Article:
How to protect your car from the hot weather

Mercury rising, what on earth are we to do?

If you think Singapore is getting hotter, you are absolutely right. Studies have predicted that temperatures are expected to rise with climate change.

For drivers, we often dread getting into our oven of a parked car, especially one that has been baking under the sun without shade or shelter. Greeted by an obligatory blast of hot air, we then proceed to sear our bottoms on the car seats and sauté our hands on the steering wheel. All while basting in our perspiration as we wait for the aircon to work its cool magic.

But enough about us.

We need to ensure that our car is protected from the heat as prolonged exposure can cause some serious damage.

Protecting your car in Singapore’s heat:

Here are some things to note to make sure you and your car stay cool even as temperatures soar.

1. Park under the shade

Of course the first thing you can do is to find parking shelter. Parking spaces in buildings might cost more than street parking but you could save some expenses from having to respray the faded body paint of your sun-damaged car.

2. Protect your car paint

Heat and the UV rays from the sun can cause your car body paint to fade. Like our skin, a car will look prematurely older than it is due to the oxidation. Give your car some care – wash and wax your car to offer an additional layer of protection. It is also cheaper than respraying your car.

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3. Shield your car interior

It’s not just the outside of the car you should worry about. The heat can cause your car upholstery to fade. Depending on the quality of your car finishing, you might start to see cracks or flaking on your dashboard, steering wheel and seats.

It is worth investing in a reflective windscreen sunshade as well as window shades to shield your car interior. You can also cover the exposed metal touchpoints, such as seat belt buckles and child seat harness fittings. This can help prevent your fingers – or that of your children’s – getting hurt when coming into contact with the hot surfaces.

4. Check your coolant

Extremely hot weather means your car’s cooling systems have to work extra hard to stop the engine from overheating.  Once the coolant has degraded over time, you will need to change it. In the same way, exposure to high temperatures will lead to the rubber cooling components deteriorating.  Check for warning signs such as bulges and cracks in your drive belts.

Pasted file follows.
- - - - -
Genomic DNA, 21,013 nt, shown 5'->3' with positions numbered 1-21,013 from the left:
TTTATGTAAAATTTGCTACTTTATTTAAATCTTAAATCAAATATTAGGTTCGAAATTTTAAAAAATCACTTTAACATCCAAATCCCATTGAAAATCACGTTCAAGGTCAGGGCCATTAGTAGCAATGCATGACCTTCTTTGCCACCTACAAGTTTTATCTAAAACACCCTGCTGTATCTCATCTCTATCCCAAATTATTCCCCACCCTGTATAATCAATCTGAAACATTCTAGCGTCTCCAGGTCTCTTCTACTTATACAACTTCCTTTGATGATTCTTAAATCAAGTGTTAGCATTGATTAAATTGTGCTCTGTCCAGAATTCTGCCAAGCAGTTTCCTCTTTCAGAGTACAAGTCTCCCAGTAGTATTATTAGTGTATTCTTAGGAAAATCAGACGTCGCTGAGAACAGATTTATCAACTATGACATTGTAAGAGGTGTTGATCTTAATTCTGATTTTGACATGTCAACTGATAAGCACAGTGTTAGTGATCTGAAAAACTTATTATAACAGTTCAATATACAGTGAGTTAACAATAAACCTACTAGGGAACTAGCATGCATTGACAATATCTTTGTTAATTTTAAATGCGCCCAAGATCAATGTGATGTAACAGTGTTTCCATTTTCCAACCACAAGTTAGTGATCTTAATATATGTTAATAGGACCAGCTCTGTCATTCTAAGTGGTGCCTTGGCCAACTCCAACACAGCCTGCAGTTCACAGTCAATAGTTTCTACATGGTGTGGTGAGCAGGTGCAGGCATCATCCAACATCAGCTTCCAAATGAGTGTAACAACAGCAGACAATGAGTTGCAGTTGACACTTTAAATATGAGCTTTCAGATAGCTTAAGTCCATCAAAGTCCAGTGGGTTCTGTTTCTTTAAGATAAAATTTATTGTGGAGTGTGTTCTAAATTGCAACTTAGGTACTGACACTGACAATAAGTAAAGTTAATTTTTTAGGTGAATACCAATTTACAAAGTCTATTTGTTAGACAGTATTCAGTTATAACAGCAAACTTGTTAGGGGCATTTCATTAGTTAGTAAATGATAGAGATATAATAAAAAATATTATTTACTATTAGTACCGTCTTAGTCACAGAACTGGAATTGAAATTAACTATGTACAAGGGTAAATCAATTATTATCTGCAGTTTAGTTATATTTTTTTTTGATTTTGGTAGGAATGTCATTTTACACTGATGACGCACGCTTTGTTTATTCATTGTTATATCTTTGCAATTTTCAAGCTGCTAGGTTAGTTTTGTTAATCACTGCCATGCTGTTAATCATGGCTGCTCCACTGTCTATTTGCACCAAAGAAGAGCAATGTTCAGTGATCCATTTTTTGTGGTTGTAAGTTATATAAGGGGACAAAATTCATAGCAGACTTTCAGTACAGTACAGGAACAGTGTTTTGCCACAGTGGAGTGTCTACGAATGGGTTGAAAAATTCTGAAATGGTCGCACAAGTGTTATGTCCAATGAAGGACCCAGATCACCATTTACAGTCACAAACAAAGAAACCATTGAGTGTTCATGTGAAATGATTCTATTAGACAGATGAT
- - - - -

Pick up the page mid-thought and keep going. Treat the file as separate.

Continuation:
5. Watch your fluid levels

Your vehicle fluids serve to lubricate and dispel heat from critical engine components. As the weather becomes hotter, ensure that the fluids, such as transmission fluid, power steering fluid and brake fluid – are all topped up to the appropriate levels.  

6. Maintain the right tyre pressure

Always keep to the tyre pressure recommended by the manufacturer. If your tyres are under- or over-inflated, they will be prone to damage in really hot weather. Heat raises air pressure, which can cause uneven wear on your tyres. Replace them with new tyres for your safety.

7. Replace the car battery if needed

A car battery can last anywhere from 3-7 years but factors such as excessive heat can hasten its deterioration. The fluid in the battery can evaporate quickly, and ultimately damage the car battery.  When this happens, the car battery will have difficulties holding a charge or producing enough power. 

Get your car battery replaced if you see tell-tale signs, such as difficulties starting your engine, windows or door locks not being responsive, or smell a strange odour in your car.

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Here are other important areas to take note of when driving in the heat:

Care for yourself and your passengers

  1. Open your car windows to let the hot air out. Keep the windows open for a couple of minutes as you are driving off to filter out the heat.
  2. Use smart tech. For example, some BMW drivers may be able to start ventilating their cars even before embarking on the drive. A ventilation timer in the MyBMW App allows the ventilation to be set for a specific departure time.
  3. Have plenty of water in the car to keep yourself and your passengers hydrated during the journey.
  4. Sunglasses, sunscreen and long-sleeved tops can cut down the glare and prevent you from getting sunburn if you are driving a long distance.
  5. Never leave children or pets in a stationary car on a hot day even with the windows wound down. The parked car has little airflow and may have a greenhouse effect. This may lead to heatstroke for your kids or fur babies.
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If your car overheats …

You will likely see a warning light or a high alert on the temperature gauge is high. Pull over to the nearest safe zone and call for assistance. DO NOT lift up your car bonnet immediately, as you might be scalded by the steaming hot air being released suddenly. If you want to top up your own coolant, give it at least 15 minutes before trying to do so.

Service regularly

At the end of the day, do not neglect sending your car in for scheduled maintenance and servicing. This can help you weather the weather better.

For time-starved drivers, Performance Motors has introduced after-hours servicing for its BMW customers. You can now book a service appointment from 7pm-9pm, Mondays to Thursdays. What’s more, you can also skip the queues by doing an online check-in and opting for contactless key drop-offs

Contact Sime Darby Motors Singapore for your servicing and maintenance needs for BMW and other brands.

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